The Global South Fellowship of Anglican Churches (GSFA) has announced it will no longer recognise the Archbishop of Canterbury as the "leader of the global communion", following the decision to allow same-sex couples to be blessed within the Church of England.
In a statement, the GFSA said that the Church of England (CofE) had “disqualified” itself by allowing same-sex blessings and that they no longer considered the CofE as the "mother church".
The GSFA says it speaks for 75 per cent of Anglicans around the world, officially representing 25 member provinces - mainly in Asia, Latin America and Africa.
Earlier this month, the General Synod - the Church of England's legislative assembly - passed a motion to allow the blessing of same-sex couples in civil partnerships. The House of Clergy voted 111 in favour, 85 against and three abstentions, while the House of Laity saw 103 votes for, 92 against and five abstentions.
The decision of Synod follows years of deliberations through the Living in Love and Faith process, which sought to understand the strength of feeling within the Church of England, from parish level upwards, about same-sex marriage.
Following the announcement that the C of E would accept the blessing of same-sex couples, the Archbishop of Canterbury, Most Rev Justin Welby, said he would not perform the ceremonies in order to maintain harmony within the Anglican Communion.
But in its statement, the GFSA has responded by saying they would no longer work “in communion” with groups that have “taken the path of false teaching”. They accused the Church of England of going against "the historical biblical faith", adding: "This breaks our hearts."
The signatories include the GSFA's chair, Archbishop Justin Badi, along with the archbishops of Chile, the Indian Ocean, Congo, Myanmar, Bangladesh, Uganda, Sudan, Alexandria and Melanesia.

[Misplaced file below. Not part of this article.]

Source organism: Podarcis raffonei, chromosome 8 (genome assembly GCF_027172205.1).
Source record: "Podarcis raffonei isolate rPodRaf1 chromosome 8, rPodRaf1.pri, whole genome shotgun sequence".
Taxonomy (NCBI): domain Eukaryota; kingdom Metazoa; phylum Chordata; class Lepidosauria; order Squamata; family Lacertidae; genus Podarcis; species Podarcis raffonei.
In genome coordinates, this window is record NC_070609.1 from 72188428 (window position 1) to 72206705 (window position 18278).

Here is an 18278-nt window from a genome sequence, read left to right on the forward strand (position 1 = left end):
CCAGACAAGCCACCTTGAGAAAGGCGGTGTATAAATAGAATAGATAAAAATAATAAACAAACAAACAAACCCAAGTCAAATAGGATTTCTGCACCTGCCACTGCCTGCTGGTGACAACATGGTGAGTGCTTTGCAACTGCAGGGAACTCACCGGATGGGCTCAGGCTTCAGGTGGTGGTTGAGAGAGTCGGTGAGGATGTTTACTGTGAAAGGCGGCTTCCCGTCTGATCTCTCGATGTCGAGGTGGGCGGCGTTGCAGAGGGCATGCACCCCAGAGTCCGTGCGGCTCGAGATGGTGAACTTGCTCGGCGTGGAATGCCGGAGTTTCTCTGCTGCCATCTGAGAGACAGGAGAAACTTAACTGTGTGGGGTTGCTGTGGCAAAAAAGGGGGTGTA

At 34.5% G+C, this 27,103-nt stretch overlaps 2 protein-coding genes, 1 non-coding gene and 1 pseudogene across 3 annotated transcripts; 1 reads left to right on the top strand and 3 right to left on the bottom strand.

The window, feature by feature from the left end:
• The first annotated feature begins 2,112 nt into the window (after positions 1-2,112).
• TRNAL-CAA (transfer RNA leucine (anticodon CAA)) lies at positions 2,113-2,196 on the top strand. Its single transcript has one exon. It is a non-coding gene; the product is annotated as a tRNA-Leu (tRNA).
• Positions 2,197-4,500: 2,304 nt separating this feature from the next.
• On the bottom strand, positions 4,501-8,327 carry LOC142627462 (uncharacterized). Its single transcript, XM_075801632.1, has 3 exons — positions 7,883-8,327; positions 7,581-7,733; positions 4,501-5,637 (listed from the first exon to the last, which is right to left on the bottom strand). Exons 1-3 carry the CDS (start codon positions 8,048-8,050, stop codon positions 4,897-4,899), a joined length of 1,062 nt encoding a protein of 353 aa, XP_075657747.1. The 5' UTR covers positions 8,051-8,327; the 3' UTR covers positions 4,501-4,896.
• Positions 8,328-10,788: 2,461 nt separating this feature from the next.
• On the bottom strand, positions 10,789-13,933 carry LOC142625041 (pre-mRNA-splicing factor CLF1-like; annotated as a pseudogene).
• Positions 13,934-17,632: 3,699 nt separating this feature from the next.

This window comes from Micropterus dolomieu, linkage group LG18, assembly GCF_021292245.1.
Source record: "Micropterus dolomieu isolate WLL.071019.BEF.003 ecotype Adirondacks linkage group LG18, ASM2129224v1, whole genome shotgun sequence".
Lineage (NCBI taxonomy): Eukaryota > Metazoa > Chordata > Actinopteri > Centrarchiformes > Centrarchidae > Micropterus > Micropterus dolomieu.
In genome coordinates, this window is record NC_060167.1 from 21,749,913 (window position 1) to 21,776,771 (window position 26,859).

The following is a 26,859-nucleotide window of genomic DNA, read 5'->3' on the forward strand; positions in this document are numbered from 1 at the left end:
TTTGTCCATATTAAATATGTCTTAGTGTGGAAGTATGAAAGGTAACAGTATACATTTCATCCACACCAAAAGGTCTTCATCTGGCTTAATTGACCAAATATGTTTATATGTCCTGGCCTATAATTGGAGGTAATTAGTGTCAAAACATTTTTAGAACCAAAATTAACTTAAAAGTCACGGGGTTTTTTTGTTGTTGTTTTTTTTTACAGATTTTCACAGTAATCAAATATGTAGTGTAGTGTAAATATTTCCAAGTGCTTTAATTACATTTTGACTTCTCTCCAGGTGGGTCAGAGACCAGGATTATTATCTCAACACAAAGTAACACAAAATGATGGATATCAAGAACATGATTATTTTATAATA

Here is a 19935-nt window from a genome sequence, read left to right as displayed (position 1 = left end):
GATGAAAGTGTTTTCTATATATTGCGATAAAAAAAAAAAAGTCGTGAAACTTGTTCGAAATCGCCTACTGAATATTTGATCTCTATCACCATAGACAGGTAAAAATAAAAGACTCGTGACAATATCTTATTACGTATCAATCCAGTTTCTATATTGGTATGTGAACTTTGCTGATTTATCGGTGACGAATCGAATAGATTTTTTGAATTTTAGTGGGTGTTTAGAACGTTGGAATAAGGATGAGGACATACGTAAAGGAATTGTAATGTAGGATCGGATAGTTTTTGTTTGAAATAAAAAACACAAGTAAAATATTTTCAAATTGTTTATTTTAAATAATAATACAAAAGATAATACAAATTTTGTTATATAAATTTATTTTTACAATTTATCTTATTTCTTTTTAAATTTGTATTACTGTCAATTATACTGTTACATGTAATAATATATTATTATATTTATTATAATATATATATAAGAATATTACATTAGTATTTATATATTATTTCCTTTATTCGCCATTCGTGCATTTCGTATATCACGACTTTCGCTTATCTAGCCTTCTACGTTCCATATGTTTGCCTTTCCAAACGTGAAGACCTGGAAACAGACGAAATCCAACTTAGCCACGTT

These provinces will not leave the Anglican Communion. But according to the statement, their leaders will “expeditiously meet, consult and work with other orthodox Primates in the Anglican Church across the nations to re-set the Communion on its biblical foundation.”
Archbishop Justin Badi, primate of South Sudan and chairperson of the GFSA, told Premier Christian News:
“I respect the Archbishop of Canterbury but the decision of his own province has disqualified him as the leader of the Anglican Communion. How can he lead the Anglican Communion where his own province has a plural view about the major doctrine of the Church on marriage?
He continued: “The Global South Fellowship of Anglicans will no longer work with the revisionist provinces. We will only try to encourage those who stand firm within those provinces, so that they continue to stand for the true Biblical faith and propagate that, and call for repentance to those who have gone astray.”
In response to the statement made by the GSFA, a Lambeth Palace spokesperson said: “At last week’s meeting of the Anglican Consultative Council (ACC) in Ghana, there was widespread support for working together patiently and constructively to review the Instruments of Communion, so that our differences and disagreements can be held together in unity and fellowship.
"The Archbishop is in regular contact with his fellow Primates and looks forward to discussing this and other matters with them over the coming period.
"The Archbishop of Canterbury commented last week at the ACC in Ghana that these structures are always able to change with the times.
"We note the statement issued today by some Anglican Primates and we fully appreciate their position. As was reaffirmed in multiple discussions at the ACC in Ghana however, no changes to the formal structures of the Anglican Communion can be made unless they are agreed upon by the Instruments of Communion.
"The deep disagreements that exist across the Anglican Communion on sexuality and marriage are not new. The 42 member Churches of the Anglican Communion are independent and autonomous, but at the same time interdependent. It is a fundamental principle of the Anglican Communion that no province can bind another province, and no Instrument of Communion has any jurisdictional authority over any province.
"In a world of conflict, suffering and uncertainty, we must remember that more unites us than divides us. Despite our differences, we must find ways to continue walking and working together as followers of Jesus Christ to serve those in need. It was clear at this week’s global Anglican gathering in Accra that many Anglicans share this view. It remains the Archbishop’s prayer and his call to Anglicans around the Communion.”
You can listen to Archbishop Justin Badi's interview here: